It looks like an emerging theme for this season is “Never underestimate what a parent will do.” In an episode full of juicy quotes, the following lines and developments stood out …
“The run we've been on the last couple of years, any direction is a better direction.” – Bobby Elvis, commenting on SAMCRO's likely future under Jax.”
The club's on edge because a newspaper has linked the gun used in the school shooting to SAMCRO. Everyone is aware of how this only hurts them in Charming, and the Byz-Lats are even more nervous and prone to stupidity than usual. Right as SAMCRO is persuading them all to stay calm, a car mows down one in spectacular gooey style and it's all reactive gang BS, all the time.
Barofsky – who is trying to keep Patterson off his back – promises to find the hit-and-run. But the Byz-Lats get there first, SAMCRO gets there second, and while everyone's got their guns out, Jax notices the pictures of a little boy and realizes: This is the grieving father of one of the children killed by Matthew Jennings. He's overcome with guilt and manages to get everyone out of there whole. So it's the cops who storm the place minutes later that get the guy dead by his own hand. Patterson is heartsick over it; she sees the death as collateral damage from the gangs.
Speaking of Patterson: Nero cuts a deal with Patterson – the finest care in the land for Lucius plus incarceration close enough to his son so they can visit – and tells her he was the one who supplied the gun that led to the school shooting. Patterson is almost into it because it provides a scapegoat and takes heat off her, but the two things happen. First, Roosevelt comes back with the CSI work proving that Toric killed Erin, so that will throw a wrench into any deal Nero might make. Second, she's shaken by the clusterflock of the week (see above), so she goes into Nero's interrogation room, slams down a folder full of photos of the slain children and thunders, “You're trying to do right by your kid? I want to do right by these! You're too proud, too stupid to do the right thing! If you cared about these kids, you'd tell me everything, the whole truth.” Nero protests that he's not saying another word without his lawyer and Patterson snarls, “You don't need a lawyer. Toric killed Erin Byrne. You hold on to these [photos of dead children] and you think about them every time you visit Lucius. And know that if we believe in the same God, debts will be paid.” She leaves him to look at the pictures of the children.
“What drives you is bad history. It ain't real. And it ain't what's best for those boys.” – Unser, to Gemma, because he gets to spend the episode telling people how it is.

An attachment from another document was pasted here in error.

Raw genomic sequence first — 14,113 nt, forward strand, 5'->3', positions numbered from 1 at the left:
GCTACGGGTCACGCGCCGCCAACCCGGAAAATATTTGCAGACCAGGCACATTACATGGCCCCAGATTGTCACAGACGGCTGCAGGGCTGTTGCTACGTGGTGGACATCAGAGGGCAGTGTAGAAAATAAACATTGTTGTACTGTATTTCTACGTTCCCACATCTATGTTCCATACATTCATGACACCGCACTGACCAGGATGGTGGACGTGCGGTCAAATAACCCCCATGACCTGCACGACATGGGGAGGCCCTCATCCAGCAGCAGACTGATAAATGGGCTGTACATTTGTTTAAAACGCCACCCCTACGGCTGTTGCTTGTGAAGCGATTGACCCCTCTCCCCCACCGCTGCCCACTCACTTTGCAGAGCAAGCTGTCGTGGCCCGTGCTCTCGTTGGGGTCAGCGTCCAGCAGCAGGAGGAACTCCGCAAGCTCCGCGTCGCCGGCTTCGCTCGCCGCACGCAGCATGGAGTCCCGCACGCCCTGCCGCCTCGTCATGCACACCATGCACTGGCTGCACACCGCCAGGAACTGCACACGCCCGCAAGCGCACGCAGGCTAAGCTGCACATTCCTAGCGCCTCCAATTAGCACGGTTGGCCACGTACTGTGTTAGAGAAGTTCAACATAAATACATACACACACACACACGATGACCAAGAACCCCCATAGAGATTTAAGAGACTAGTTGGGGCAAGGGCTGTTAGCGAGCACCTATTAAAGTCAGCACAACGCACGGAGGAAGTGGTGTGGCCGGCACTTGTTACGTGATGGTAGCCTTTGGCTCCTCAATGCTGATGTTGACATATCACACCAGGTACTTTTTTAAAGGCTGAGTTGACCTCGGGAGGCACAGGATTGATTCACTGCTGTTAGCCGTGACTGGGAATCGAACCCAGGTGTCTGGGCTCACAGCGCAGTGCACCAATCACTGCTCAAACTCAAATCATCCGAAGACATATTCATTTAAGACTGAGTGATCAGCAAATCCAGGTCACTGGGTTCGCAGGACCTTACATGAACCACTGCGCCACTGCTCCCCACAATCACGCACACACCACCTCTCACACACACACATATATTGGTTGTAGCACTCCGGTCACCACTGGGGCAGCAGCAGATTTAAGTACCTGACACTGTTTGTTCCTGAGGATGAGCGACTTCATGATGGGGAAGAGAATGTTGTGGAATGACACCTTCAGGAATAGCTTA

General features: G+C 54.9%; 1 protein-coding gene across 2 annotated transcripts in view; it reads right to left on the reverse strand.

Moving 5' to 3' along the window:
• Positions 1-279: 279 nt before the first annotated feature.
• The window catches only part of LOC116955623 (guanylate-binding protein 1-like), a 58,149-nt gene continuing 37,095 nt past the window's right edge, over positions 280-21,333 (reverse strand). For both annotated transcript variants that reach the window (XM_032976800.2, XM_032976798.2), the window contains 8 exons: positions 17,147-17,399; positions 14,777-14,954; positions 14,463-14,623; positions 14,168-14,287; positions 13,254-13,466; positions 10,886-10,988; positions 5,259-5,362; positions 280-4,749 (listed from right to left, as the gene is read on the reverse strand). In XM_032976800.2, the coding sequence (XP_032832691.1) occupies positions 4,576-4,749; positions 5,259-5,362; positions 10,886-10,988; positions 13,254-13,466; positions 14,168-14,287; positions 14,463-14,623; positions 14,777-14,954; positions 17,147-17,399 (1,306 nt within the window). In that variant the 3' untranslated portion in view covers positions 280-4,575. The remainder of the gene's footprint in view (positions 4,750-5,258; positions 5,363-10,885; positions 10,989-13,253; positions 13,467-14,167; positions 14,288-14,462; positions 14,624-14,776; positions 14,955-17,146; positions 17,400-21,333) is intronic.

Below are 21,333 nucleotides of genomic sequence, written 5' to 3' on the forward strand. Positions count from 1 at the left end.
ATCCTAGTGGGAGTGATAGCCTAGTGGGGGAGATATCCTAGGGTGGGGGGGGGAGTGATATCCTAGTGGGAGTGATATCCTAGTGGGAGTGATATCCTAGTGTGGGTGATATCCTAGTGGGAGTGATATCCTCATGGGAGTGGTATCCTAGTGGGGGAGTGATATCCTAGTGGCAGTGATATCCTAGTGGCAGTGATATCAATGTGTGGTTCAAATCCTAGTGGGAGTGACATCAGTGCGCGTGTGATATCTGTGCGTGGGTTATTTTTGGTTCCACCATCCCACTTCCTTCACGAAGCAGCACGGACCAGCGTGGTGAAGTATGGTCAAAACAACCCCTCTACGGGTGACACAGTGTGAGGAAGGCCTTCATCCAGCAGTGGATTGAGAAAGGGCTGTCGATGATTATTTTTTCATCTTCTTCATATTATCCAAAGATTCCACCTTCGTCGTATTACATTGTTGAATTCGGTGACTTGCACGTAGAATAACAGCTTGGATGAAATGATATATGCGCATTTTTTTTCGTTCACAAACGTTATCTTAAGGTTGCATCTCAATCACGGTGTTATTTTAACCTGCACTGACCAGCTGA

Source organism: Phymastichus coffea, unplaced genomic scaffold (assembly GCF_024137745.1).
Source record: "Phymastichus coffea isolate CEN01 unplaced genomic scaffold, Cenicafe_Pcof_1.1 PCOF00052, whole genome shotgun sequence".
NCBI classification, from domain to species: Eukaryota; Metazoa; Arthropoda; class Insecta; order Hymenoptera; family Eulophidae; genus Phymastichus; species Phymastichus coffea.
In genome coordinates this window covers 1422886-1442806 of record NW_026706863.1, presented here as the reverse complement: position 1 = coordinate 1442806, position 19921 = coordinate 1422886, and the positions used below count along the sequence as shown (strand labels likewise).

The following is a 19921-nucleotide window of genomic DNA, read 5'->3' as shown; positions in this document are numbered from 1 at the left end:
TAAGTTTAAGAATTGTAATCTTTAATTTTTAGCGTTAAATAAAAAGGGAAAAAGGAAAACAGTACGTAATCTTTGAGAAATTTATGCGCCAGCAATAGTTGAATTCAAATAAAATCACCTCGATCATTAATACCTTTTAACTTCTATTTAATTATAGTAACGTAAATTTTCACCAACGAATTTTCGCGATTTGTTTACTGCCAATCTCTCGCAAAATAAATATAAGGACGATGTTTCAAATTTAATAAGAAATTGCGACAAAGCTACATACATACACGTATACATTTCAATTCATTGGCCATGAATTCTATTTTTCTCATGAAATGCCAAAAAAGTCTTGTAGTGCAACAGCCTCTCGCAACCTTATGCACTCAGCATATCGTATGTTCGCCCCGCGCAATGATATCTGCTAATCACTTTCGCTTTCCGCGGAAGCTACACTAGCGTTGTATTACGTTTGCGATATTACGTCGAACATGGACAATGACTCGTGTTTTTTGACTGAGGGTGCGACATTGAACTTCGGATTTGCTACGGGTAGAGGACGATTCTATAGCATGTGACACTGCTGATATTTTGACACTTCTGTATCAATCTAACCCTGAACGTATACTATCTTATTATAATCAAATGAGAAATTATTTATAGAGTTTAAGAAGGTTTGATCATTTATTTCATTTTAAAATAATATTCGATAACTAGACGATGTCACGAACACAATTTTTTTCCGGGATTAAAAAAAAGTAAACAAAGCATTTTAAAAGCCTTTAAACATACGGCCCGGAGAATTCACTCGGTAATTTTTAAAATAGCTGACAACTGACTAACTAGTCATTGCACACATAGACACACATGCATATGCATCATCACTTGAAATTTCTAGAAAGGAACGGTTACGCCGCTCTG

Gemma knows everything – OF COURSE – and she basically tells a version of the truth to Roosevelt. In one of the show's nicer moments, Roosevelt and Unser confer about the whole Gemma-Tara thing, and Roosevelt asks Unser what call he thinks he should make. Unser's all, “Dude, I am retired for a reason,” but does note that Charming and SAMCRO derive some sense of their identities from one another, and if you cut out SAMCRO, the town unravels.
So, Gemma walks free and Tara plans not to press charges. Unser delivers a delightful come-to-Jesus talk, but Gemma's determined to do things the hard way, i.e. try to get Wendy as her wedge to discredit Tara and skirt the boundaries of the restraining order to try and see Jax. (Why she's allowed within ten feet of that hospital, AKA the workplace of Margaret Murphy, is a mystery.) We'll see how soon it is before she turns to her relationship with Clay as leverage to get back in with Jax.
“It breaks my heart that you had to become something so wrong to do what you thought was right.” – Unser, to Tara, after a fraught conversation over her scheme to permanently bar Gemma from her children's lives.
Everyone seems compelled to lay some heavy truth on the woman whom they think miscarried a mere 24 hours ago. Unser calls Tara out on her whackadoodle plan and its human cost. Lowen asks Tara what the hell just happened and gets stiff-armed; (though we do discover that Tara's had a separate cash stash for some time, smart girl.) Bobby begs Tara not to give up on Jax, noting that he's the kind of guy who needs to be with someone, and since the club's up against all manner of mayhem, Jax having a stable home life is more important than ever. And then Jax asks Tara if she ever regrets coming back to Charming. Looking down at her sleeping baby boy, Tara says, “A lot of things I'd do differently, but no. He makes it all worth it.”